Eosinophilic Cells, Autoimplants, Degree of Cellular Proliferation, and Adenofibroma Pattern are Important Histologic Findings in Ovarian Borderline Tumors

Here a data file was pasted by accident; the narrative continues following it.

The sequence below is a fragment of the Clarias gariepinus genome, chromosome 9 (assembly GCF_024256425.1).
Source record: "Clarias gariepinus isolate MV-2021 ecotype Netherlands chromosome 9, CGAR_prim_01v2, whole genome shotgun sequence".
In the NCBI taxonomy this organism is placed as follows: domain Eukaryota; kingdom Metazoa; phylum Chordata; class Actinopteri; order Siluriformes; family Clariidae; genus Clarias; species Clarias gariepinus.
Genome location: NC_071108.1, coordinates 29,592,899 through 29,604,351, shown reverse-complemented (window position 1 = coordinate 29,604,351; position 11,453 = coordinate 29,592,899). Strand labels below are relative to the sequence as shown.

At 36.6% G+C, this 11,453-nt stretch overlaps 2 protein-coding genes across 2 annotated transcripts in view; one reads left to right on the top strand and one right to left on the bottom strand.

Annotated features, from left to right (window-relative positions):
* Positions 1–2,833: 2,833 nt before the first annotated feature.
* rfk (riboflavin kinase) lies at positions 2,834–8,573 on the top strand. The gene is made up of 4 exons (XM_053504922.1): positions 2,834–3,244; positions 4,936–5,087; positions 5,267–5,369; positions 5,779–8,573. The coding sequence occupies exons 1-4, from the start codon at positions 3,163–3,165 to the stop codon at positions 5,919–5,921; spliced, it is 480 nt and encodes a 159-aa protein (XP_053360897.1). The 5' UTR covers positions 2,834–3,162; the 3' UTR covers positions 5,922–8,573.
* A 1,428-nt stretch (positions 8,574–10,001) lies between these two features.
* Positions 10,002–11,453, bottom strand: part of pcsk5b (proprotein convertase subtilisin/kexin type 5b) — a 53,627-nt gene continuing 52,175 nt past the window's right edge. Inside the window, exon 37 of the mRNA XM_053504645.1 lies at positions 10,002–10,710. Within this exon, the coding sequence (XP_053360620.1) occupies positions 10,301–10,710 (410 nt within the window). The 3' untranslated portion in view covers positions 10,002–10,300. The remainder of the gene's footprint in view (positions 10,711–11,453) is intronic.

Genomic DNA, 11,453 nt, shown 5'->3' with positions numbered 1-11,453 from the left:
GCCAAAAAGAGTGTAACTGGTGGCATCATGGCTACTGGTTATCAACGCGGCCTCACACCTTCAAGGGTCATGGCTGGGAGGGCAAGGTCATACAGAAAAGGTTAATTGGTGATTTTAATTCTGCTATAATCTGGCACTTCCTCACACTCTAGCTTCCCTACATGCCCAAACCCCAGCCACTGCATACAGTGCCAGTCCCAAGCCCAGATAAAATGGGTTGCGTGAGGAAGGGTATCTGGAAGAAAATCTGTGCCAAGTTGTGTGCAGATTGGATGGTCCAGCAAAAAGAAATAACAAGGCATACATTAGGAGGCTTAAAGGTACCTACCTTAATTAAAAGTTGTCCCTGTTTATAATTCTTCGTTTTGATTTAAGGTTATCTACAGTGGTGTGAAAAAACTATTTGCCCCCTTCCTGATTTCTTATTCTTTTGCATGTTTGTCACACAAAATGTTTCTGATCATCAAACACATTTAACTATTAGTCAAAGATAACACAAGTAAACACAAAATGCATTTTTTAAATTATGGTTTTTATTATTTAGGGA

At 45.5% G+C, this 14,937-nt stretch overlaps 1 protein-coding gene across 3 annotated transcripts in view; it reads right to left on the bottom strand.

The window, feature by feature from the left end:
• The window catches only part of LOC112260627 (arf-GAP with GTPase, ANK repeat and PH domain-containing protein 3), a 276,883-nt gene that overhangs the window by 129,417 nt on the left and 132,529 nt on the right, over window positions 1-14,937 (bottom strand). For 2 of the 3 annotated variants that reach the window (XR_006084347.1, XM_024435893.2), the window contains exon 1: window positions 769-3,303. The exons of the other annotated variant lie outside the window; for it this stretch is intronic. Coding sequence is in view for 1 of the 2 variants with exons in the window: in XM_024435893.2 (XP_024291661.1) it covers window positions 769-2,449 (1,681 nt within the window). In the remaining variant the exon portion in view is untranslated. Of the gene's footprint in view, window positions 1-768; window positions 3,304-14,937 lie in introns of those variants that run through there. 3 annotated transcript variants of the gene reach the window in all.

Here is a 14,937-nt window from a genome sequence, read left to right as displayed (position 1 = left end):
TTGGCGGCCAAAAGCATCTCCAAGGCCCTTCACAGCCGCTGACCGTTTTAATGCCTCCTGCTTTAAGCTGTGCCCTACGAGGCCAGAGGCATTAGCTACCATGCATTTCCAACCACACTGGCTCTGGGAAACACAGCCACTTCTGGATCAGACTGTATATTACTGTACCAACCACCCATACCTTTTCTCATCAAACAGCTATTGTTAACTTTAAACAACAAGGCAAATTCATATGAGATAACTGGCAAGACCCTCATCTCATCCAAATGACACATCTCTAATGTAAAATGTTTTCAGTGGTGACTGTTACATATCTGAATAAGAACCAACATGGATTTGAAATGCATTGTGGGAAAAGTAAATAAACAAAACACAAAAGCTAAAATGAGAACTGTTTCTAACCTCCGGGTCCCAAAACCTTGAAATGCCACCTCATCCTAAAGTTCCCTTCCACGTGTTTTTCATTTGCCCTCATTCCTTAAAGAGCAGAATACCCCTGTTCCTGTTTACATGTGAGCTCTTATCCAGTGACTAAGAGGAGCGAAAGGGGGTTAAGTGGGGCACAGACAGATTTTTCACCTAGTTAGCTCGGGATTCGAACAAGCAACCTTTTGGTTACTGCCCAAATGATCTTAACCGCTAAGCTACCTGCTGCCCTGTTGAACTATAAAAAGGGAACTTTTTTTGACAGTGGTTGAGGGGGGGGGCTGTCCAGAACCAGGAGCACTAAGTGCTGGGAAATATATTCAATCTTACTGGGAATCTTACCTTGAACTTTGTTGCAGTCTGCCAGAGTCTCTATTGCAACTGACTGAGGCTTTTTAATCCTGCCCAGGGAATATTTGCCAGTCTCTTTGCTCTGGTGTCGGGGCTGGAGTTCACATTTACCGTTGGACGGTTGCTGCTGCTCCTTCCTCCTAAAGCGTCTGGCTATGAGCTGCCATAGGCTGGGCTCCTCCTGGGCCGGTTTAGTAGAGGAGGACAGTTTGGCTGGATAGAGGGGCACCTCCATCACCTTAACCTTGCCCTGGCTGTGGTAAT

Ovarian borderline tumors can show histologic features, such as different degrees of cellular proliferation, eosinophilic cells, autoimplants, and adenofibromatous architecture, the importance of which is not known. The aim of the study was to describe these features and correlate them with clinical characteristics. Eighty-three ovarian borderline tumors were studied for the aforementioned features. These were correlated with clinicopathologic features. Epithelial proliferation was associated with the T stage in serous tumors (P=0.0009), but not in mucinous tumors (P=0.97). It was positively associated with bilateral tumors (P=0.01) and the presence of autoimplants (P<0.0001). It was associated with the presence of eosinophilic cells, as tumors with extensive eosinophilic cells had a mean proliferation of 80.7%, for those with no such cells it was 23.8% (P<0.0001), and for those with a limited presence of eosinophilic cells it was 48.7% (P=0.03). Cellular proliferation was not associated with the size of the tumor. An adenofibromatous architecture was associated with unilateral tumors (P=0.02) and showed a trend (P=0.08) with regard to T stage in serous tumors. It was not associated with the size of the tumor. The presence of autoimplants was marginally associated (P=0.07) with bilateral tumors and it was not associated with the size of the tumor or the T stage. The presence of eosinophilic cells was not associated with the T stage, the size of the tumor, or bilateral tumors. The degree of epithelial proliferation, autoimplants, adenofibromatous architecture, and the presence of eosinophilic cells are important features in ovarian borderline tumors.